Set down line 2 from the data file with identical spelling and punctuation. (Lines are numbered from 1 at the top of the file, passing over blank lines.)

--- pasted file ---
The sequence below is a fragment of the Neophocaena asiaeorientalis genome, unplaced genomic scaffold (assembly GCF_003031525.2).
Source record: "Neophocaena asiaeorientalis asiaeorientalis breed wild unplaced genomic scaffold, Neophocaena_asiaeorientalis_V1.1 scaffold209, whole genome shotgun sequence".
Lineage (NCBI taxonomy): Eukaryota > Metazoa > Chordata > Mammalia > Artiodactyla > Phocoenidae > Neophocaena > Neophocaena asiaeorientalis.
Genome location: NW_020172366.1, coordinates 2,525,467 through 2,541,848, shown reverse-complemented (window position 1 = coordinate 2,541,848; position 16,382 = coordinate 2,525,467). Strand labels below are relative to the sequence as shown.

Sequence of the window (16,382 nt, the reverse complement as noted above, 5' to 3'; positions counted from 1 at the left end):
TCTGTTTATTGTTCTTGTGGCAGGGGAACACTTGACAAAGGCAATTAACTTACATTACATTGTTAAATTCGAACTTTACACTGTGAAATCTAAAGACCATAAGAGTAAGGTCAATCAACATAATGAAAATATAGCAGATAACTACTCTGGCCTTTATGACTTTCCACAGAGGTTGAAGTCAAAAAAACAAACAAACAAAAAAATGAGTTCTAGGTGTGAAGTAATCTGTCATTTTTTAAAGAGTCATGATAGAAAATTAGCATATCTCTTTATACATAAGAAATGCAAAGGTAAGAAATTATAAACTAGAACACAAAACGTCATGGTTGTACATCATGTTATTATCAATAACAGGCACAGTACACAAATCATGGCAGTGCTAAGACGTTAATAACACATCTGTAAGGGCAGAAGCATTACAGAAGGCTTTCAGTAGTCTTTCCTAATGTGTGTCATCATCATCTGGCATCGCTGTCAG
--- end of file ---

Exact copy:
Source record: "Neophocaena asiaeorientalis asiaeorientalis breed wild unplaced genomic scaffold, Neophocaena_asiaeorientalis_V1.1 scaffold209, whole genome shotgun sequence".